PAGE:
Long queues formed at Dover and a major incident was declared as a second day of travel chaos consumed the key port amid additional post-Brexit checks.
The disruption came as most schools in England and Wales broke up for the summer holidays, marking the start of one of the busiest periods for foreign travel.
Passengers faced hours-long queues and were warned to expect another “very busy day” at Dover.
Kent officials declared a major incident due to the traffic as P&O Ferries told travellers to allow at least three to four hours to pass through security and French border checks.
About 10,000 cars are predicted to travel through the port on Saturday – 1,500 more than on Friday. About 3,000 lorries are also reportedly waiting to cross the Channel.
Doug Bannister, the port’s chief executive, said there could be delays of five to six hours. “It could be. We were expecting that today was going to be a busier day than yesterday,” he told BBC Radio 4’s Today programme on Saturday.
“We are operating in a post-Brexit environment which does mean that passports need to be checked, they need to be stamped and indeed the capable people that do man the booths – Police aux Frontières – they’re doing their job that they need to do now.”
French politician Pierre-Henri Dumont, the Republican MP for Calais, blamed the UK’s exit from the EU for the chaos, telling BBC News it was “an aftermath of Brexit” with more checks needed.
The foreign secretary, Liz Truss, said France was to blame for “entirely avoidable” delays, calling on officials there to “build up capacity at the border to limit any further disruption for British tourists and to ensure this appalling situation is avoided in future”.
But Dumont said there was “no need to blame French authorities for the traffic jams in Dover”.
“We have to run more and longer checks,” he tweeted.
Dumont also accused London of having “rejected [a] few months ago a proposal to double the number of passport booths” for French police in Dover.
Post-Brexit travel rules mean British nationals may stay in the Schengen zone for no more than 90 days in any 180-day period. Until a fully automated border system is operational, passport stamps are now required at most entry and exit points, significantly increasing processing times.
The British Foreign Office is advising travellers to mainland Europe to get their passports stamped, noting that if “relevant entry or exit stamps are not in your passport, a border officer may presume you have overstayed your visa-free limit”.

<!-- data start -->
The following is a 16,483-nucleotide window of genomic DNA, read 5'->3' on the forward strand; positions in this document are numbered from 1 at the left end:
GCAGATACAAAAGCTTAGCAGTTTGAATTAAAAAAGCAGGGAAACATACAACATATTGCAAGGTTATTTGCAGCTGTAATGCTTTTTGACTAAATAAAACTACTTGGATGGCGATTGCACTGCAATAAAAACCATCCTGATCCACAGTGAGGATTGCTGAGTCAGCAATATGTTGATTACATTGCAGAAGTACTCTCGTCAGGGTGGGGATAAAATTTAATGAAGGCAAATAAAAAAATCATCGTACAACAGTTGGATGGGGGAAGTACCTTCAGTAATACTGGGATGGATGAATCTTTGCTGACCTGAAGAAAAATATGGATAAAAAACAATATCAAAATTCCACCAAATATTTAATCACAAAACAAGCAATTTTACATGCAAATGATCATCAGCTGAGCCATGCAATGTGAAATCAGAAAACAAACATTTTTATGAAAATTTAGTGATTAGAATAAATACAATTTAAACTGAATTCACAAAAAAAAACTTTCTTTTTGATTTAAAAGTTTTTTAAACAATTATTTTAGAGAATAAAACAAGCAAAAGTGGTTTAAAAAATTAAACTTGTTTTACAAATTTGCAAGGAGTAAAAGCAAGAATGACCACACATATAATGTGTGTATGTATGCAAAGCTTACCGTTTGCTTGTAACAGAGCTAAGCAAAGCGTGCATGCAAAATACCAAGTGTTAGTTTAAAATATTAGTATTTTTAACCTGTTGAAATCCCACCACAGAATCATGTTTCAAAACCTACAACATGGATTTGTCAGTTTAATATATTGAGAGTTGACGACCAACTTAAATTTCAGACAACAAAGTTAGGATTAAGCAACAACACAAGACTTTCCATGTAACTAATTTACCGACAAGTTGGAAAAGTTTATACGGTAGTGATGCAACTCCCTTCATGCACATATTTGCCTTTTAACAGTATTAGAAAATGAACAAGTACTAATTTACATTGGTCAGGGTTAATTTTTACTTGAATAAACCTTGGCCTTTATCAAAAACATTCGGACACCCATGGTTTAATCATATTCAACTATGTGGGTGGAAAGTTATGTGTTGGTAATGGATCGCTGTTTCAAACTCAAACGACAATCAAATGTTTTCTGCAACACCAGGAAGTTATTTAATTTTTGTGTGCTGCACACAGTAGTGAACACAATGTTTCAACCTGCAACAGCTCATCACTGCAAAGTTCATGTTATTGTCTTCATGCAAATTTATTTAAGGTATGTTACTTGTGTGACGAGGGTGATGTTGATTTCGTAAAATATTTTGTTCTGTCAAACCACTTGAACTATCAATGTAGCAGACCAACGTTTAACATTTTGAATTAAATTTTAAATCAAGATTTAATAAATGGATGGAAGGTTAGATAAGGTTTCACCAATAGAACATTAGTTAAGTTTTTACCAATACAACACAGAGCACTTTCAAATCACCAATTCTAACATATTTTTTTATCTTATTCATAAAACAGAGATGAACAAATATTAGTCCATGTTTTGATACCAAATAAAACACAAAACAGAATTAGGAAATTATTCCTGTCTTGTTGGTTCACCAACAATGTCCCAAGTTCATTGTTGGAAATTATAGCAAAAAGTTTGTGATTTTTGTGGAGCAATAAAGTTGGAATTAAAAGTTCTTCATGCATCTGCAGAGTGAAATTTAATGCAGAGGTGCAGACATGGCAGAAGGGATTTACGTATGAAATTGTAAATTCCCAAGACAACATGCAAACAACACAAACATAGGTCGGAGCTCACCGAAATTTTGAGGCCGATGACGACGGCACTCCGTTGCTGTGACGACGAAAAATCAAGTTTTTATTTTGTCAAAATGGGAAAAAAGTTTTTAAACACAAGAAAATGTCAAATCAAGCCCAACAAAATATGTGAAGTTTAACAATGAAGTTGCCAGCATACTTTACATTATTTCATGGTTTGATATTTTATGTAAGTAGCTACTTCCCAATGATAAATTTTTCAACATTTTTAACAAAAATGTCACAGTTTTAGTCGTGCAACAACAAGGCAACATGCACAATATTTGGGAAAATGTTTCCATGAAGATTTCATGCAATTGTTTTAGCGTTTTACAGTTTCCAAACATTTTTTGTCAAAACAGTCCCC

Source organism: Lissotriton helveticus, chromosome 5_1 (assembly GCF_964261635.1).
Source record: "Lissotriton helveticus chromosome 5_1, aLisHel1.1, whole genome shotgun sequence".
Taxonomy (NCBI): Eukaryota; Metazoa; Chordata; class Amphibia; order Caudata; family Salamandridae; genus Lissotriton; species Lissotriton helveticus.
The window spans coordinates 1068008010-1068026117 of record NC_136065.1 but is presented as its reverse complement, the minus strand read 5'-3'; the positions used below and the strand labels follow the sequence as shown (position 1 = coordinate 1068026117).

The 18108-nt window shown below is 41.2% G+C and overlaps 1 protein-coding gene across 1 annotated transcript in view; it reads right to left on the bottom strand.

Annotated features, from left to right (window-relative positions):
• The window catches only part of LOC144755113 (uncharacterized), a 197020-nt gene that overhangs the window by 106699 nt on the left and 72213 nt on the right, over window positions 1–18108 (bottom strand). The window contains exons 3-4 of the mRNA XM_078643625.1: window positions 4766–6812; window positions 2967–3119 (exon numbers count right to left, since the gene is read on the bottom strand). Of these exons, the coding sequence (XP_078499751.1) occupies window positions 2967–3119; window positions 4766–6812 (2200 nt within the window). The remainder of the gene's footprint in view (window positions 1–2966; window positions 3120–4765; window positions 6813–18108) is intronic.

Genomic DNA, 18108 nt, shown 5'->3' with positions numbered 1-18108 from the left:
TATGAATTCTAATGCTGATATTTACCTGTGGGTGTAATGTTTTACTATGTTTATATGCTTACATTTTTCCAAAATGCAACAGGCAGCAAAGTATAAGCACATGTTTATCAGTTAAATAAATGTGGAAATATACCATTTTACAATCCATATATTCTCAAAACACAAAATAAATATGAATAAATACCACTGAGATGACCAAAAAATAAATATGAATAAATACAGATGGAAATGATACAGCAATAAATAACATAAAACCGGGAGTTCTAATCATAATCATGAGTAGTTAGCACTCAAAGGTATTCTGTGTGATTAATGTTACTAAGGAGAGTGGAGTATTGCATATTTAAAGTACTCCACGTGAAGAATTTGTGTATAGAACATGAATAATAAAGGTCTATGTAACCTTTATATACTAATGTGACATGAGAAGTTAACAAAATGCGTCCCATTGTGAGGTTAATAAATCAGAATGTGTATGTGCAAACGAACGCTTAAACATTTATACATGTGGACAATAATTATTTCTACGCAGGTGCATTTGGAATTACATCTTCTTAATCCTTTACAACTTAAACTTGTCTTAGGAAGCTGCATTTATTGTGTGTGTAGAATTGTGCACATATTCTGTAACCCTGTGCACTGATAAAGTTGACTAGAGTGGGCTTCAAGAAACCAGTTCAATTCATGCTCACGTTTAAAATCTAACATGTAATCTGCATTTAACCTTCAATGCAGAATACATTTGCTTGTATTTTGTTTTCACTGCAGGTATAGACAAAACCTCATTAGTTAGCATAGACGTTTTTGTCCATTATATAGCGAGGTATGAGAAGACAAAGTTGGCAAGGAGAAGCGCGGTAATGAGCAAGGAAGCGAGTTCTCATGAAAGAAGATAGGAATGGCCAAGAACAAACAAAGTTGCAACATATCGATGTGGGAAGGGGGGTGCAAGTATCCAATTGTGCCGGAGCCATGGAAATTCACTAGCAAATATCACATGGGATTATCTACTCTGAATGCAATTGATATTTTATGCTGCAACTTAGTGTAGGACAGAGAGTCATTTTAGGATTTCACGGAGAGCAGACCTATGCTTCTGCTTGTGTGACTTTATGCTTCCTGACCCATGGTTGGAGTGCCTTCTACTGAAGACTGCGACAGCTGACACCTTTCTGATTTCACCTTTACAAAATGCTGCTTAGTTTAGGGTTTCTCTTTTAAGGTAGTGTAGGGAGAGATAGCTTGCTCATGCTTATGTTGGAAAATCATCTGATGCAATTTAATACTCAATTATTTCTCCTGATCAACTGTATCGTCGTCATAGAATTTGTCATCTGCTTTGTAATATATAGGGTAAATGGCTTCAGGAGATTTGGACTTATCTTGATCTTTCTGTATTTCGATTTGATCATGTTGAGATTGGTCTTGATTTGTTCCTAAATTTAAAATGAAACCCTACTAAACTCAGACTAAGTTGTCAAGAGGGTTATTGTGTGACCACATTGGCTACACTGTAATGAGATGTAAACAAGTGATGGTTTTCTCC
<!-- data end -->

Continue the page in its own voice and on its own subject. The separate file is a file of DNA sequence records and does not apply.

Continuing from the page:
In December 2020, the UK Cabinet Office reportedly rejected a £33m proposal to double the capacity for French government passport checks at Dover after the port requested funding to help it pay for additional Brexit-related border expenses.
The funding would have been used to double the number of French border police passport booths in anticipation of more stringent requirements – including stamps in passports from 1 January 2021 – the Financial Times reported (£).
ITV News reported on Wednesday that the Port of Dover was only then “expanding border capacity to avoid queues” after a deal with the French border force to operate 50% more passport control booths.
The port said the extra booths would be “installed before the summer getaway weekend” of 22-24 July, but conceded their operation would depend on French “resourcing levels, and we know resourcing around Europe … is tight”.
The local MP Natalie Elphicke said “long, long delays” are expected again and insisted French authorities “should apologise to Dover residents and holidaymakers for the unnecessary holiday chaos at the start of the summer getaway”.
A regional government official for Nord-Pas-de-Calais said in a statement on Friday evening that French officials had “of course anticipated the increased traffic levels” and put in place “an appropriate level of staffing”.
He said a “technical incident” at the Channel tunnel meant French border police had not been at full operating capacity in Dover until 8.45am on Friday, an hour later than planned, by which time long delays had built up.
UK authorities have rejected this explanation.
The transport secretary, Grant Shapps, said he was “working closely” with the French transport minister “to minimise further disruption so people can get away quickly”.
But Labour’s Nick Thomas-Symonds accused the government of being “absent”, telling Times Radio that those in charge needed to be “taking a grip of this situation”.
July 23, 2022 at 11:18PM Miranda Bryant and Jon Henley